City News

What new police accountability measures would mean for Madison: An interview with Matthew Mitnick

Matthew Mitnick is a UW-Madison student and current member of the Madison Public Safety Review Committee.

Matthew Mitnick is a UW-Madison student and current member of the Madison Public Safety Review Committee.

A long summer of protests, marches and arrests has left many Madison residents calling for lasting change in how the police department is allowed to operate within the community. However, efforts to hold the Madison Police Department more publicly accountable have long been in the works. 

The decision to create the Police Civilian Oversight Board and the Independent Police Monitor is the result of years of concern over MPD’s actions. The idea of an oversight board came as a recommendation from an Office of Research Integrity report in 2015, which was commissioned in response to Tony Robinson’s death at the hands of officer Matt Kenny. Madison residents have taken a new interest in the proposed Independent Police Monitor and Oversight Boards as a result of the MPD’s recent use of tear gas and other chemical ammunition at protests in the downtown area. 

This past Wednesday, on Aug. 26, the Public Safety Review Committee passed the Alder Work Group’s ordinance to establish the Office of the Independent Police Monitor and the Police Civilian Oversight Board. The office and board would serve to oversee the actions of the police department as well as monitor future misconduct within the MPD. 

“If the police show up in riot gear at peaceful protests, how do you expect people to react?” Matthew Mitnick says. 

Mitnick, a UW-Madison student and former candidate for the Madison City Council, is a current member of the Madison Public Safety Review Committee. He has been working since June to progress the two proposed entities and has additionally read all the relevant materials and documents associated with them.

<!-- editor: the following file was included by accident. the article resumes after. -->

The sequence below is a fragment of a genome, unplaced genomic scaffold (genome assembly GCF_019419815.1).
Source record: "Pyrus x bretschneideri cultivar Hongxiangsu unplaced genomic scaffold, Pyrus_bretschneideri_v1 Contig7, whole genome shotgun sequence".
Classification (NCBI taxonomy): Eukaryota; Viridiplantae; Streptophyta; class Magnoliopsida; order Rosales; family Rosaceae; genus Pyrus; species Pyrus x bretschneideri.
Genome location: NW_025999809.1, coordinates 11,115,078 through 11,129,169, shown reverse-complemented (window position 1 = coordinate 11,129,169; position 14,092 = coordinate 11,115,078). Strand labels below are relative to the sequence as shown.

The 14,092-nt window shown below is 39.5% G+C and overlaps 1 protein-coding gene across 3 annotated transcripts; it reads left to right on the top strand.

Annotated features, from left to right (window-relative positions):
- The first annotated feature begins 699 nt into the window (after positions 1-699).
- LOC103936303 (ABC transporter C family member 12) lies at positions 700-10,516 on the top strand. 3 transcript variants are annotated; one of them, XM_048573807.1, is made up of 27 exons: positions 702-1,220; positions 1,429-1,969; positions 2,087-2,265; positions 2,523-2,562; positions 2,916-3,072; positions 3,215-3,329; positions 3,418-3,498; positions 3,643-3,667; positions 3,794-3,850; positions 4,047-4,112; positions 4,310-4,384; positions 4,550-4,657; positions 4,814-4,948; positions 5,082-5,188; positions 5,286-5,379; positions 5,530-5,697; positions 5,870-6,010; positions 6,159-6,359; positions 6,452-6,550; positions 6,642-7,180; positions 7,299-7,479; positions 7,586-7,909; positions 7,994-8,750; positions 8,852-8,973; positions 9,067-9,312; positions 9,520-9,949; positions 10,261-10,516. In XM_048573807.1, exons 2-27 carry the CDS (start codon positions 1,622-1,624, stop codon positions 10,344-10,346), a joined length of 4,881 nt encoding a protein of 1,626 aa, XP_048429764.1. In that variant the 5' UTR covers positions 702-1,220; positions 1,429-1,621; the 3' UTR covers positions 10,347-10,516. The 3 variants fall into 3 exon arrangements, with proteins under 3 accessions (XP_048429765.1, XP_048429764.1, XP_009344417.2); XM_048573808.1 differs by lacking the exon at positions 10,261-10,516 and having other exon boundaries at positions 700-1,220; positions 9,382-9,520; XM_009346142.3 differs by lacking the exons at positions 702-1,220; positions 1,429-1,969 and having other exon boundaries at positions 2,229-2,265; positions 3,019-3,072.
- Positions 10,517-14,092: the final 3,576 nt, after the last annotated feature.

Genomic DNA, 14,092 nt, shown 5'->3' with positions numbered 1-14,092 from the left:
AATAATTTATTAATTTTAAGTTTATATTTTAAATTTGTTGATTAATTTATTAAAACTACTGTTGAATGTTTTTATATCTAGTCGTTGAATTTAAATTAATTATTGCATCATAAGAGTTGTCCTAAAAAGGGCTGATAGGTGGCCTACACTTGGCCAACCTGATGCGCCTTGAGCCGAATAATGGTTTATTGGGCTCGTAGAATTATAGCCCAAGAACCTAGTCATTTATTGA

According to Mitnick, the Police Civilian Oversight Board would have full access to police data to examine patterns in police conduct, listen to complaints and review incidents. The efforts of the board members can result in disciplinary actions as well as policy changes. 

The Police Civilian Oversight Board is made up of 11 members, and a majority of the meetings would last 4-5 hours. This time commitment can prove to be a deterrent for community members who have jobs and families. Because of this, members will receive stipends as well as child care. 

“This is innovative and progressive for a city committee to do this. The meeting lengths are a barrier for people to take time off of their job and away from their families. These members are provided with extra benefits, and ultimately it will help bring people who aren’t from privileged backgrounds,” Mitnick explains.

The Public Safety Review Committee also voted for the Office of the Independent Police Monitor. The main position of this office is the independent monitor, who would also serve as the executive assistant for the board. The independent monitor position was created with an unbiased perspective in mind—whoever takes the role as the monitor will have no ties to the MPD.

In an effort to diversify the office, nine social justice organizations, such as Freedom Inc. and Urban Triage, will be responsible for recommending members.

“As a white male student, I will have a different experience with the police,” Mitnick says. “That is the point of the board finding marginalized community members.”

Mitnick also stated that the independent monitor will be supported by data analysts who look over MPD data and compile reports on it. The office administrator will outline the complaint intake process. A three member subcommittee would meet once a month to provide feedback to the independent monitor regarding the progress that the committee is making. Additionally, this subcommittee is responsible for compiling an agenda for the board docket. 

The Office of the Independent Police Monitor is an independent organization, thus it doesn’t report to the MPD. Despite this, it still has substantial authority. The police monitor can issue subpoenas if a situation needs more research and attention. 

Although Mitnick remains optimistic about establishing these positions, he still has concerns about them being passed. 

“Alders should realize that it is needed to create accountability. In fact, everybody wants it,” he states. “Nobody registered against them and over 400 people were for it.”

When all is said and done, Mitnick hopes that establishing the Office of the Independent Police Monitor and the Police Civilian Oversight Board will help bring about meaningful change as well as transparency to the city’s relationship with law enforcement. 

“The board brings back democracy into local government ... ultimately, it will help create accountability and control over community policing,” Mitnick says. 

The Madison Common Council will vote on the ordinances this Tuesday. The meeting can be viewed virtually through the city’s website.

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